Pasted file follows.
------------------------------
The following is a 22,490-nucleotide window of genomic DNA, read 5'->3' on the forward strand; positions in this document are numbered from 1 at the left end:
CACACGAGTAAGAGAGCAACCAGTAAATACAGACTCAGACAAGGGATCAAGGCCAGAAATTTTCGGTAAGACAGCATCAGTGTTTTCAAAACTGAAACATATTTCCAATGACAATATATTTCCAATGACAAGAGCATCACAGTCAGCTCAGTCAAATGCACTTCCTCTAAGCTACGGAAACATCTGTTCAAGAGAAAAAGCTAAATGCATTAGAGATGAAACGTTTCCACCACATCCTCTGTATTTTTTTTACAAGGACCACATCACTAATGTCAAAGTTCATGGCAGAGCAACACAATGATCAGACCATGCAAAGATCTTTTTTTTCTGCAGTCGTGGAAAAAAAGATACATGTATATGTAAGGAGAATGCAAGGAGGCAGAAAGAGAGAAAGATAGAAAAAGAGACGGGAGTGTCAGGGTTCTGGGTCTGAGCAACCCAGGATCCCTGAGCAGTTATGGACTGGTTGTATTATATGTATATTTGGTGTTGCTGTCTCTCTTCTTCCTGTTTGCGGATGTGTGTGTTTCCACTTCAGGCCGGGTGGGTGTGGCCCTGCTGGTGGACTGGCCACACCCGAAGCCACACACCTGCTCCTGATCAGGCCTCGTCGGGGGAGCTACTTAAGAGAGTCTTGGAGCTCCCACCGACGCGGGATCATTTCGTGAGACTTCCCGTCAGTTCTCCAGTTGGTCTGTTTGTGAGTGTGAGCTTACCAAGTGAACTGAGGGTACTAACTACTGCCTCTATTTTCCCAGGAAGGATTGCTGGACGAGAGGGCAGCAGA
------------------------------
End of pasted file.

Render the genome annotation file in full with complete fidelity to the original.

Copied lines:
The following is a 22,490-nucleotide window of genomic DNA, read 5'->3' on the forward strand; positions in this document are numbered from 1 at the left end:
CACACGAGTAAGAGAGCAACCAGTAAATACAGACTCAGACAAGGGATCAAGGCCAGAAATTTTCGGTAAGACAGCATCAGTGTTTTCAAAACTGAAACATATTTCCAATGACAATATATTTCCAATGACAAGAGCATCACAGTCAGCTCAGTCAAATGCACTTCCTCTAAGCTACGGAAACATCTGTTCAAGAGAAAAAGCTAAATGCATTAGAGATGAAACGTTTCCACCACATCCTCTGTATTTTTTTTACAAGGACCACATCACTAATGTCAAAGTTCATGGCAGAGCAACACAATGATCAGACCATGCAAAGATCTTTTTTTTCTGCAGTCGTGGAAAAAAAGATACATGTATATGTAAGGAGAATGCAAGGAGGCAGAAAGAGAGAAAGATAGAAAAAGAGACGGGAGTGTCAGGGTTCTGGGTCTGAGCAACCCAGGATCCCTGAGCAGTTATGGACTGGTTGTATTATATGTATATTTGGTGTTGCTGTCTCTCTTCTTCCTGTTTGCGGATGTGTGTGTTTCCACTTCAGGCCGGGTGGGTGTGGCCCTGCTGGTGGACTGGCCACACCCGAAGCCACACACCTGCTCCTGATCAGGCCTCGTCGGGGGAGCTACTTAAGAGAGTCTTGGAGCTCCCACCGACGCGGGATCATTTCGTGAGACTTCCCGTCAGTTCTCCAGTTGGTCTGTTTGTGAGTGTGAGCTTACCAAGTGAACTGAGGGTACTAACTACTGCCTCTATTTTCCCAGGAAGGATTGCTGGACGAGAGGGCAGCAGA